Suddenly, everyone is a remote-work advocate. But does it really work?
Unless you have been living under a rock or hidden deep within a sketch design library with a million components, there’s a viral outbreak that currently affects the entire world. And the digital product builders (that includes the UX-people) are also massively starting to work from home.
The situation is dangerous enough so that many stores have been entirely bought-out, with people preparing for the incoming zombie apocalypse. So while we’re getting ready for a month on canned beans, we may get bored and decide to work a little.
There’s a lot of encouragement to work from home now, even from businesses that previously shunned the idea.
But while it’s all fun and beans, it has a huge potential downside for the entire “remote worker” community. But first, let’s take a look at the positives.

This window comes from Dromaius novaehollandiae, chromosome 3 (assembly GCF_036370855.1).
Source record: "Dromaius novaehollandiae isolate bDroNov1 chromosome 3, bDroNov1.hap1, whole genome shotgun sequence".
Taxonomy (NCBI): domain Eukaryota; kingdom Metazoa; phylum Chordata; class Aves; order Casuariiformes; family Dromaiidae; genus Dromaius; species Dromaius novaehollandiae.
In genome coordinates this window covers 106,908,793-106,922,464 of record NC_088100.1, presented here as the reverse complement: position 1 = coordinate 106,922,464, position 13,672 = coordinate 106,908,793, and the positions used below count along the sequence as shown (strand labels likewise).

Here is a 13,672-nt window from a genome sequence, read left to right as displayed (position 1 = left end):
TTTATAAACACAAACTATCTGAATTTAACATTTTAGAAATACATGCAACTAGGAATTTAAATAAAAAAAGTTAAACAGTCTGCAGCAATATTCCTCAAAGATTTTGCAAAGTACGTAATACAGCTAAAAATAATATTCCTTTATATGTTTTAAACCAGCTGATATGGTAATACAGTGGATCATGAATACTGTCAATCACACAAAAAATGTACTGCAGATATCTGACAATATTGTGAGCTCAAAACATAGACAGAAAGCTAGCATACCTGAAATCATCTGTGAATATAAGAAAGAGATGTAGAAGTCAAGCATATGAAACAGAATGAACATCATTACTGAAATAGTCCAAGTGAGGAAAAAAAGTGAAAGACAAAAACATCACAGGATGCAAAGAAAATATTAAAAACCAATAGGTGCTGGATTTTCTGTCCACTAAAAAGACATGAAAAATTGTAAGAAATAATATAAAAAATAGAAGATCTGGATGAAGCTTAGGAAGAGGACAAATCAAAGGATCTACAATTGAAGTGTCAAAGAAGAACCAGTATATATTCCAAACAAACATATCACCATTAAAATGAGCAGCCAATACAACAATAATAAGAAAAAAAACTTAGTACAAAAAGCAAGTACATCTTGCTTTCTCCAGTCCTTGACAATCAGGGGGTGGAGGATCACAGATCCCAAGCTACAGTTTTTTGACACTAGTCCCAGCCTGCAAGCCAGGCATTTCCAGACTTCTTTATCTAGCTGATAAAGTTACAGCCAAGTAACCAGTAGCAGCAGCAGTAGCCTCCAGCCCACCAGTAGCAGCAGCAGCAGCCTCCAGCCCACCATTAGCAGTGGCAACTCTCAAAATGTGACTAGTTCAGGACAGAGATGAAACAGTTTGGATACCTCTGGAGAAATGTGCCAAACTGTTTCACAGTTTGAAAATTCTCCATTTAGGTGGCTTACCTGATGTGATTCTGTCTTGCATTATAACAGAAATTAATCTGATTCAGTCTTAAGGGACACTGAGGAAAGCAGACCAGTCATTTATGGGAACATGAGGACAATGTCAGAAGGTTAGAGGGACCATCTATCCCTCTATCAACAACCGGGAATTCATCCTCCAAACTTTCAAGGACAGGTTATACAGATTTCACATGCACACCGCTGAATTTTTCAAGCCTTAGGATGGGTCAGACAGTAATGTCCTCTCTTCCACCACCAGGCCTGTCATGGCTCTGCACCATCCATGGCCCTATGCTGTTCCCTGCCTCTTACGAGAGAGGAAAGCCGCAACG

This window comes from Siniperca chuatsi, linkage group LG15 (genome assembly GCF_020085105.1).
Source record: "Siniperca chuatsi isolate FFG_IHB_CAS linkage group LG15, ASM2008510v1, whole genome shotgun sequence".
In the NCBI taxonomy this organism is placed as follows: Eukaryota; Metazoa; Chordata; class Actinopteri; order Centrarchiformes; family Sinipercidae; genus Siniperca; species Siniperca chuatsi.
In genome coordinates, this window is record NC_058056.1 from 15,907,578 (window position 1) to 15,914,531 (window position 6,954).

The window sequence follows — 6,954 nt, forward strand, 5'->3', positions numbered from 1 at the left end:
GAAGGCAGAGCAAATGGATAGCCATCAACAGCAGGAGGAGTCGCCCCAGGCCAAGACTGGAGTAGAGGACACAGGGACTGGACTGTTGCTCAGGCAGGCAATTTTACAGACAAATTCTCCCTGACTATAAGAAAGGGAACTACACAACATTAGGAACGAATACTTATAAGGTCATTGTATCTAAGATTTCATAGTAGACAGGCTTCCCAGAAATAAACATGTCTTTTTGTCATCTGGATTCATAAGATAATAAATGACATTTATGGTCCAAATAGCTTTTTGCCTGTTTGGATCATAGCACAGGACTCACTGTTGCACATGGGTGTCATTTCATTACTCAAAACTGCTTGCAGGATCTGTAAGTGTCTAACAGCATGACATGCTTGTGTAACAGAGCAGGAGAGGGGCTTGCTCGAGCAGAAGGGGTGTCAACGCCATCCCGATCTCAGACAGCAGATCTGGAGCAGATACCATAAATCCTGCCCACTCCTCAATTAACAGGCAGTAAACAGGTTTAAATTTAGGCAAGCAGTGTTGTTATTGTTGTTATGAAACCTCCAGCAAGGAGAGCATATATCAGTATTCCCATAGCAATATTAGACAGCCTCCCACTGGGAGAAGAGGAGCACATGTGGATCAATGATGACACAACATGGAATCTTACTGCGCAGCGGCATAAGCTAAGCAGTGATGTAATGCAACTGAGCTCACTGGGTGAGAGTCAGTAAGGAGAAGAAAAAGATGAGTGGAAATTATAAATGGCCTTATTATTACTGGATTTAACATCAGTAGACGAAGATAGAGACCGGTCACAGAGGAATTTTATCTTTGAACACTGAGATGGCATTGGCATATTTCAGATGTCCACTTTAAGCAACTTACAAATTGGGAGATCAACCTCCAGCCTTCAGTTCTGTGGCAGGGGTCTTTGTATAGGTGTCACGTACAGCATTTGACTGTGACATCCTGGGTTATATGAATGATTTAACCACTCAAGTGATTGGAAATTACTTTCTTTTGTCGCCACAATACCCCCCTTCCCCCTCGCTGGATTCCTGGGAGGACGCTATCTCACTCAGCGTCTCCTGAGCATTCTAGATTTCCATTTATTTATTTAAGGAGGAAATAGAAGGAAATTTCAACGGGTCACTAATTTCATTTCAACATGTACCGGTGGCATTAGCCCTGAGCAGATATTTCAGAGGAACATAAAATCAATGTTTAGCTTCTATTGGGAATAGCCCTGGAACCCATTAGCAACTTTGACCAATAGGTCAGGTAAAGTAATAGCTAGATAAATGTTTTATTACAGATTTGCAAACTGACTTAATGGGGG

The benefits of remote work are easy. You can do it from home. But you can also travel abroad and do it in the morning, and then go sightseeing and exploring in the evening. You can have a more meaningful life than the work-netflix-sleep, that’s plaguing a lot of the millennial generation. You can save time and money on commuting. Those hours each day can add up.
Let’s add the hours up –
If it takes you just 30 minutes to get to work each day, it means it takes one hour both ways. So assuming you won’t get sick, it’s 252 hours spent on commuting each year alone. That is ten and a half days!
Surely, you can find much better use for that time. Maybe write a book, start a podcast, or learn a new skill or language. Or binge-watch the entire X-Files library (except for the “new” seasons).But, there’s the rub..